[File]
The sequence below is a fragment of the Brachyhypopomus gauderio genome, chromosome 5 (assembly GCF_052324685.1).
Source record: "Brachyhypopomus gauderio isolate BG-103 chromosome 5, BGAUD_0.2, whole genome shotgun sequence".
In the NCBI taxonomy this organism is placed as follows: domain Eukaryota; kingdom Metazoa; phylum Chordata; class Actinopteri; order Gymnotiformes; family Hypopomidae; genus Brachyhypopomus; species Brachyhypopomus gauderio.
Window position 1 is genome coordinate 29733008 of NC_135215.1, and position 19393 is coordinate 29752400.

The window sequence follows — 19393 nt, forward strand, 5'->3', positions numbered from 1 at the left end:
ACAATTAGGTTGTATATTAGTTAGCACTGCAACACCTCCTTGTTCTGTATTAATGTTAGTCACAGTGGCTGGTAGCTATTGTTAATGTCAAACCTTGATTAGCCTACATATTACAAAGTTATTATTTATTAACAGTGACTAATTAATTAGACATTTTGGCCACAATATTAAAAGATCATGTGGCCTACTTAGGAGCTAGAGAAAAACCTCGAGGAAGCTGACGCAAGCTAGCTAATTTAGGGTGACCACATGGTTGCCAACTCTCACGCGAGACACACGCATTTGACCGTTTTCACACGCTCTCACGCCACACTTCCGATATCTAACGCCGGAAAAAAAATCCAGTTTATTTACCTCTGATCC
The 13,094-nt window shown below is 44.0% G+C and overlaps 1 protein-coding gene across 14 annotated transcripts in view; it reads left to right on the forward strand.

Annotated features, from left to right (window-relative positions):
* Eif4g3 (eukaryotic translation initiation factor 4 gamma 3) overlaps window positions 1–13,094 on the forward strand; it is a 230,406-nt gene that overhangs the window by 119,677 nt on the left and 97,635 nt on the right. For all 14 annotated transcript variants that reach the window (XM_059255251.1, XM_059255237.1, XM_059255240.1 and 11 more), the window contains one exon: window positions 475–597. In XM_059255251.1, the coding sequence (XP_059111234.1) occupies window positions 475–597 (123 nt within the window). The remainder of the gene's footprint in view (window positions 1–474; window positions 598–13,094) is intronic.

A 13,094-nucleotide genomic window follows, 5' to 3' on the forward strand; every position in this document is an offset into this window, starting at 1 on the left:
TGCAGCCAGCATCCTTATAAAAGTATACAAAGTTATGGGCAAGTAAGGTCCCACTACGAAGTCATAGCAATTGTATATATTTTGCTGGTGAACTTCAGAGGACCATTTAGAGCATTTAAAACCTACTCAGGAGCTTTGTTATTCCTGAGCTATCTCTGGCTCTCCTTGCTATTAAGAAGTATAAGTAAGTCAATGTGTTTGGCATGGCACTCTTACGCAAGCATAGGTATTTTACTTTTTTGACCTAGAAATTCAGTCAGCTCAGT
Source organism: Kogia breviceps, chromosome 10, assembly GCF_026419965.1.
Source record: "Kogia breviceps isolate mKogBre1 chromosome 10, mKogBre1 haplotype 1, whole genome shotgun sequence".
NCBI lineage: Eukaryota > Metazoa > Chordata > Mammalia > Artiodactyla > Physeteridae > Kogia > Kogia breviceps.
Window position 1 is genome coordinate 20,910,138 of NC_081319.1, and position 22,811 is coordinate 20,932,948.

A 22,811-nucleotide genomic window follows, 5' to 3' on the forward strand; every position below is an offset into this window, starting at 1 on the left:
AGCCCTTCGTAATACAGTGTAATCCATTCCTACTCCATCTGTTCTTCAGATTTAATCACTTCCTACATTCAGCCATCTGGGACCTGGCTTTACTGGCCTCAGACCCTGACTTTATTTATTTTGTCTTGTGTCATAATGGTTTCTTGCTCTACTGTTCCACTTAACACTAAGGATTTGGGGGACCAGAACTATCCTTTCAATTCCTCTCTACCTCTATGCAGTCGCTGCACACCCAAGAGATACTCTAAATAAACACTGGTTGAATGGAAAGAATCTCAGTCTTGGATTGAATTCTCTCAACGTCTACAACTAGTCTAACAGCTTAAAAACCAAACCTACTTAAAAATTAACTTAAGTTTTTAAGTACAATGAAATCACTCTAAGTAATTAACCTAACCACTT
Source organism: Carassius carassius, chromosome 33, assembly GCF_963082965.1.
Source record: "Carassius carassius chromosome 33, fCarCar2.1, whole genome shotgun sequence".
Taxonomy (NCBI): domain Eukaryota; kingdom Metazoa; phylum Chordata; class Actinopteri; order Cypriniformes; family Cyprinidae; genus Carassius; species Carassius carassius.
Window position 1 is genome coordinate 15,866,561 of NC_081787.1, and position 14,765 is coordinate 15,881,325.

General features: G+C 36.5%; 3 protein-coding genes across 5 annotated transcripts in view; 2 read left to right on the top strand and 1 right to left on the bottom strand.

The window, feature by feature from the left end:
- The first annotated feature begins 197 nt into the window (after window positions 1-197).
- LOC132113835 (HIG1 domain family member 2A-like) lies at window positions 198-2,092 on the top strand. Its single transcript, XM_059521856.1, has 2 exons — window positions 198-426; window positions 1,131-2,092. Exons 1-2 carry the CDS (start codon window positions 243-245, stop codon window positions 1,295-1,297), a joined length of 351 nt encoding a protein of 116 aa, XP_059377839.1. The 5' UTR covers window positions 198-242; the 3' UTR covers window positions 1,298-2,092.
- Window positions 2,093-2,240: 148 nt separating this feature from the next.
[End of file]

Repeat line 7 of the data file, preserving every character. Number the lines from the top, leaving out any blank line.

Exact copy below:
The 13,094-nt window shown below is 44.0% G+C and overlaps 1 protein-coding gene across 14 annotated transcripts in view; it reads left to right on the forward strand.